4. WillD
    March 16, 2023 at 23:57

    As the hegemony of the US obviously and visibly declines, the risk of it lashing out uncontrollably and perhaps irrevocably increases.

    My concern is about how far the US is prepared to go to maintain its position. If it were behaving rationally, it would know that it can’t hold on for much longer, and would accept the inevitable. But it is not showing any signs of rational behaviour or thought at the moment, and appears willing to risk all to retain its global domination.

    It likes to play the brinkmanship game, but seems oblivious to the risks of accidentally triggering a fatal conflict. The recent Black Sea drone incident is an example of one that could have escalated badly. Yet, it keeps doubling down, never accepting its losses, driven by some seriously deranged individuals in Washington, and its allies in Brussels and London.

    How long can the cooler heads in Washington maintain the restraints on their political masters? What happens if they can’t?

    • A Boyles
      March 17, 2023 at 12:12

      Disaster happens and it’s not far around the bend if the USA doesn’t stop the manic cruelty and destructive foreign policy approaches.

  5. Piotr Berman
    March 16, 2023 at 22:55

    I wonder about “Thucydides Trap” argument. Thucydides is a very thoughtful author, famous for a-historical dialogues that masterfully recapitulate reasoning of conflicting sides (a-historical because it is very doubtful that well reasoned positions were actually voiced, and in the case of contemporary West, unthinkable).

    Thucydides trap was not truly a trap, but a case of Athens, hubris. Both Athens and Sparta were established powers, but for several reasons, Athens were more expansionist and developed a method resembling “color revolutions”. Regardless of who was at fault, and who was not, the outcome of Peloponesian war was dire for both sides. Athens were losers, Sparta became foolish after victory, imaging itself as a hegemon of Hellenic world and abusing the position as badly as Athens before. Thus Sparta collapsed to, and 100 years after that war, Hellenes of Greece proper were observers of greater powers deciding their fate.

    To summarise, foolish reading of Thucydides internalizes the foolish thinking he described, while sober reading provides lessons how to avoid it. Thus the “trap” is an example of “new everything, understood nothing”.

    • A Concerned Westerner
      March 17, 2023 at 12:14

      Well said & I agree completely. Manipulation knows no bounds. At least not in the USA & the West.

  6. Elial
    March 16, 2023 at 22:24

    Marvellous poem! Thank you for it and the article.
    It seems that the Rock, the River, and the Tree are all weary of the US-led Axis of Greed and its endless wars of exploitation of Mother Earth.

  7. Ian Bell
    March 16, 2023 at 19:39

    Tedros Adhanom Ghebreyesus is a snake oil salesman that is beholden to unelected tyrants such as Schwab and Gates. Tedros has never spoken “wise words” but instead has only parroted what he has been told to do.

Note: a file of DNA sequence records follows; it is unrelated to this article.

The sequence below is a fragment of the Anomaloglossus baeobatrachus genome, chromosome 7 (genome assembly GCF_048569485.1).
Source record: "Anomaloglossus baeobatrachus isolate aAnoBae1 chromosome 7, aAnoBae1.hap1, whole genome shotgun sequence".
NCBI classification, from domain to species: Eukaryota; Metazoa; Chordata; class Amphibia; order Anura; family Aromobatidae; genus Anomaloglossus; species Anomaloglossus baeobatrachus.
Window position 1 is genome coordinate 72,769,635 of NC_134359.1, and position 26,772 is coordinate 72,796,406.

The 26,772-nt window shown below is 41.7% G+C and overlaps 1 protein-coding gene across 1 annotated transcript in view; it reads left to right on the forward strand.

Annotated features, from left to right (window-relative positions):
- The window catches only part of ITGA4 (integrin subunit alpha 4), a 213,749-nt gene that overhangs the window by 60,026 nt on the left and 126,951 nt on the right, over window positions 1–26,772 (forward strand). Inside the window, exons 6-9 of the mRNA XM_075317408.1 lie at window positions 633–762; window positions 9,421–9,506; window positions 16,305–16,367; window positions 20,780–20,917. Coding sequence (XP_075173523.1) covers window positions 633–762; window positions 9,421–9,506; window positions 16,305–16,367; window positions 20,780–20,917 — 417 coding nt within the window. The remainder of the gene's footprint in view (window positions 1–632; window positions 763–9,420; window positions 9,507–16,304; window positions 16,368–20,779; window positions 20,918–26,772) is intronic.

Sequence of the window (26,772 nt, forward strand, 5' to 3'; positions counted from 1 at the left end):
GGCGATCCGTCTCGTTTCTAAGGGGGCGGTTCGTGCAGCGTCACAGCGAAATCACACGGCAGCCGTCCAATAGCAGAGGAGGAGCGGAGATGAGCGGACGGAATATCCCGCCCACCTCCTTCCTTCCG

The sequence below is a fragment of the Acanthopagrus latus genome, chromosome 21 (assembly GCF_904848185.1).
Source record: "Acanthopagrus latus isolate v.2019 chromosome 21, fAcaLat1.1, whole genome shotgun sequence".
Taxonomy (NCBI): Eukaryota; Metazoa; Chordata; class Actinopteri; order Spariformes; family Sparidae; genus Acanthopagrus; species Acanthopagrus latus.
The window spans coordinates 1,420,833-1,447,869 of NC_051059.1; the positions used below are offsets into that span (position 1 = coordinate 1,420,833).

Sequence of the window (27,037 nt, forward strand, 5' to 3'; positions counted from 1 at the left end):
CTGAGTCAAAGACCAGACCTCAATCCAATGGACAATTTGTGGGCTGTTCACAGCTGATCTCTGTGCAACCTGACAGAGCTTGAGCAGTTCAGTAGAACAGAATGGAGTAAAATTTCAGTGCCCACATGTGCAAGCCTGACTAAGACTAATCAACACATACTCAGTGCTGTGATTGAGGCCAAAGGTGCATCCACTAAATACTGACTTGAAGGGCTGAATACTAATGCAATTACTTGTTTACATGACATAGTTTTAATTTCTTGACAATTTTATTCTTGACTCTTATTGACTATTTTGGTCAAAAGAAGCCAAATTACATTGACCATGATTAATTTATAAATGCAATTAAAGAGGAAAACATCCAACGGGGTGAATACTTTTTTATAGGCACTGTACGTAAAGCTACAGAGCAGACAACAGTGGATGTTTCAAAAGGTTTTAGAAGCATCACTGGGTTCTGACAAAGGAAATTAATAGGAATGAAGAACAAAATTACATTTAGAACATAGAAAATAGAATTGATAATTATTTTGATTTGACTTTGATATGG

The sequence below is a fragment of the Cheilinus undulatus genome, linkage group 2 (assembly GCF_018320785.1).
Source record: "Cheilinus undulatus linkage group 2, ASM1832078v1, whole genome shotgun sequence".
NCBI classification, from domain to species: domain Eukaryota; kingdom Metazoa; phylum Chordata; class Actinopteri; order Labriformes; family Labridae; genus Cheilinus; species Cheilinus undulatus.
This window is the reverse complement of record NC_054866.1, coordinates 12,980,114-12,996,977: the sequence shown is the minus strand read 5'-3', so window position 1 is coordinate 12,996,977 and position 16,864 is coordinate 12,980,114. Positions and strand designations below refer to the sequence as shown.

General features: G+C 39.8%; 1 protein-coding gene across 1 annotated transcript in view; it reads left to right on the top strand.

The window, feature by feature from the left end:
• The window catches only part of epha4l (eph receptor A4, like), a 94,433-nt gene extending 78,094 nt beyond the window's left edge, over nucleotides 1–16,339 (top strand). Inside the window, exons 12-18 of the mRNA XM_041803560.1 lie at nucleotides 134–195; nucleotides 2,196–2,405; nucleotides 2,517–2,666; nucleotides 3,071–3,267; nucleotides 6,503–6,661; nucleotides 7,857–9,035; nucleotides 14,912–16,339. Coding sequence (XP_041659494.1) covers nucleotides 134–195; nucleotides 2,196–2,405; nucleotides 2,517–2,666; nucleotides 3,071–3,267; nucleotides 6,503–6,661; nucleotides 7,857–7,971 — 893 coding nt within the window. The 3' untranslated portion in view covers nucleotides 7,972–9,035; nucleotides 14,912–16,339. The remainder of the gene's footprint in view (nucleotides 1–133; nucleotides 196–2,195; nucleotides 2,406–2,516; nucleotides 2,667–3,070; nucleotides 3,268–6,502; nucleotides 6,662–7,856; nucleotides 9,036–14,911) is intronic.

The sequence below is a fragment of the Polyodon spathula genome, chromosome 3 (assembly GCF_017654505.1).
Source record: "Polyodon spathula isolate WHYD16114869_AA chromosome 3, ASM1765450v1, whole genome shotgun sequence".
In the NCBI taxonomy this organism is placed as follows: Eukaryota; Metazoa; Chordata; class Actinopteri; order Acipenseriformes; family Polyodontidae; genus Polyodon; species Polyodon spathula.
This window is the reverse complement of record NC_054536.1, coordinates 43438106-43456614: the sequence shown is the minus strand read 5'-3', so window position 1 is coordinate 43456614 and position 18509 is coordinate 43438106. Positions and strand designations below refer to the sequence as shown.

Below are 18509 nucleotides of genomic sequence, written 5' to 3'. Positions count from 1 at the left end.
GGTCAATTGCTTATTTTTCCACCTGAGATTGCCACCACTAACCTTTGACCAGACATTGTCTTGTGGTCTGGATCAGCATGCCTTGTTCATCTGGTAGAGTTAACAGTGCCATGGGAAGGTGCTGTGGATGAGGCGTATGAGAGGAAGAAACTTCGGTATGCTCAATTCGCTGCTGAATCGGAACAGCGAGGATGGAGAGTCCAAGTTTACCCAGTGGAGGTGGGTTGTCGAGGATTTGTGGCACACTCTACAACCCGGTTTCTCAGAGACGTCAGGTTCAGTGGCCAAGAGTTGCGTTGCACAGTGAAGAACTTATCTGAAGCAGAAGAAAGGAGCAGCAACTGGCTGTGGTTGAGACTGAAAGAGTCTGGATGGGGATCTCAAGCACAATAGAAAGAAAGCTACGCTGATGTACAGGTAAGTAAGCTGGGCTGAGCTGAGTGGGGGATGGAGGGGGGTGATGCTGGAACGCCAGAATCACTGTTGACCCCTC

March 16, 2023 at 19:35

    “What follows”? My guess is “Peace and goodwill to all men”, to quote, but of course it will include the female gender too, something I personally have great hopes and expectations of; not to put too fine a point on it. XOXOXO

  9. March 16, 2023 at 17:02

    Excellent article. I think just about everyone in the world wants USG to… well, grow up.

    We survived two years of lockdowns and personal hardships and the very moment we began to feel normal again they pulled out of Afghanistan and relocated to Ukraine.

    People have had enough. But it is also very clear that it is not power that drives USG. It is greed, money and oil.

    • Valerie
      March 16, 2023 at 19:26

      My reply was to Kiwiantz62. Please amend.

  10. mgr
    March 16, 2023 at 16:23

    Profound and wonderful insights, and an ideological formula to open a sustainable and prosperous future. After all, how much are we not doing that we could be doing to improve everyone’s quality of life because of the world’s continuing and accelerating investment and drain in destruction. A rational, even possible, future simply does not include a Cold War 2. In this one glaring point, America has revealed the lunacy that is driving it. In any case, the US is certainly on the wrong side of history, not to mention that through accelerating climate effects Mother Nature herself will enforce upon us the stark choice between cooperation or extinction, like it or not.

  11. CaseyG
    March 16, 2023 at 15:44

    OH America—-there is that old poem “…the old men send the young men to war…”

    Biden is an old man and along with Blinken and Nuland—America seems to be going down. I suppose America won in WW II and that was because the nation was so separate from the war action. Now America IS the war action all over the world and the people running the nation seem to be living in a past time—not realizing that the world has changed. And Secretary of Defense, Lloyd AUSHOLE is more of a sad failure. The planet is changing, but the war mongers seem the same more than anything else.

    • Norah
      March 16, 2023 at 18:09